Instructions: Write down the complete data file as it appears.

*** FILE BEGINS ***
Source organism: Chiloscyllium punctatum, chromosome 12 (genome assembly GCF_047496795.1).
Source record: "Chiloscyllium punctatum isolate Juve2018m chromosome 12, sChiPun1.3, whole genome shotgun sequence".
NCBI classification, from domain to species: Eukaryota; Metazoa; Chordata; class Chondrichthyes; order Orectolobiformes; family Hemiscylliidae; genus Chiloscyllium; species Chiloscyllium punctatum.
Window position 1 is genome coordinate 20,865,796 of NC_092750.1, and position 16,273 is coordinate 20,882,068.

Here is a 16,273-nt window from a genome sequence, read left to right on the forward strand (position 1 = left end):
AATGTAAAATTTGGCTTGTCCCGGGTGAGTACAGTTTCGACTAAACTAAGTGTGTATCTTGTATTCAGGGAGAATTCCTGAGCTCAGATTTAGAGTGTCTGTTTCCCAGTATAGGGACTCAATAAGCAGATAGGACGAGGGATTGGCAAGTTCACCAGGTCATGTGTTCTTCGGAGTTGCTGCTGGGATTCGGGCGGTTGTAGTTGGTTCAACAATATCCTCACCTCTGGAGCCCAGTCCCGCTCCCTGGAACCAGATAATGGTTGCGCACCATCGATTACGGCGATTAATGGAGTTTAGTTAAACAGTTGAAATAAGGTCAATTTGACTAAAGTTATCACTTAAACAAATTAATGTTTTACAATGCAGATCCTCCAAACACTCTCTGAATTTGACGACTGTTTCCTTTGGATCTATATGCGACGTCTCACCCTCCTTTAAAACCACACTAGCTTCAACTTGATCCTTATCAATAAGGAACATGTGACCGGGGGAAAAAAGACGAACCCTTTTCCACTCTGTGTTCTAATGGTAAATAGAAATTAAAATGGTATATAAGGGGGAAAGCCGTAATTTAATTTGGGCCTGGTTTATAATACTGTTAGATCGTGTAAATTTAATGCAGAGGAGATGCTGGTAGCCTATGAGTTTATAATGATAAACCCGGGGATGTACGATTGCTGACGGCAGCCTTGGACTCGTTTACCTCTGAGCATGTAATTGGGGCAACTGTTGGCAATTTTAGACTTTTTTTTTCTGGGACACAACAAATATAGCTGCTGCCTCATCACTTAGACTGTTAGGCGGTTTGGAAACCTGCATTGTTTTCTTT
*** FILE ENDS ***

Source organism: Chiloscyllium punctatum, chromosome 12 (genome assembly GCF_047496795.1).
Source record: "Chiloscyllium punctatum isolate Juve2018m chromosome 12, sChiPun1.3, whole genome shotgun sequence".
NCBI classification, from domain to species: Eukaryota; Metazoa; Chordata; class Chondrichthyes; order Orectolobiformes; family Hemiscylliidae; genus Chiloscyllium; species Chiloscyllium punctatum.
Window position 1 is genome coordinate 20,865,796 of NC_092750.1, and position 16,273 is coordinate 20,882,068.

Here is a 16,273-nt window from a genome sequence, read left to right on the forward strand (position 1 = left end):
AATGTAAAATTTGGCTTGTCCCGGGTGAGTACAGTTTCGACTAAACTAAGTGTGTATCTTGTATTCAGGGAGAATTCCTGAGCTCAGATTTAGAGTGTCTGTTTCCCAGTATAGGGACTCAATAAGCAGATAGGACGAGGGATTGGCAAGTTCACCAGGTCATGTGTTCTTCGGAGTTGCTGCTGGGATTCGGGCGGTTGTAGTTGGTTCAACAATATCCTCACCTCTGGAGCCCAGTCCCGCTCCCTGGAACCAGATAATGGTTGCGCACCATCGATTACGGCGATTAATGGAGTTTAGTTAAACAGTTGAAATAAGGTCAATTTGACTAAAGTTATCACTTAAACAAATTAATGTTTTACAATGCAGATCCTCCAAACACTCTCTGAATTTGACGACTGTTTCCTTTGGATCTATATGCGACGTCTCACCCTCCTTTAAAACCACACTAGCTTCAACTTGATCCTTATCAATAAGGAACATGTGACCGGGGGAAAAAAGACGAACCCTTTTCCACTCTGTGTTCTAATGGTAAATAGAAATTAAAATGGTATATAAGGGGGAAAGCCGTAATTTAATTTGGGCCTGGTTTATAATACTGTTAGATCGTGTAAATTTAATGCAGAGGAGATGCTGGTAGCCTATGAGTTTATAATGATAAACCCGGGGATGTACGATTGCTGACGGCAGCCTTGGACTCGTTTACCTCTGAGCATGTAATTGGGGCAACTGTTGGCAATTTTAGACTTTTTTTTTCTGGGACACAACAAATATAGCTGCTGCCTCATCACTTAGACTGTTAGGCGGTTTGGAAACCTGCATTGTTTTCTTT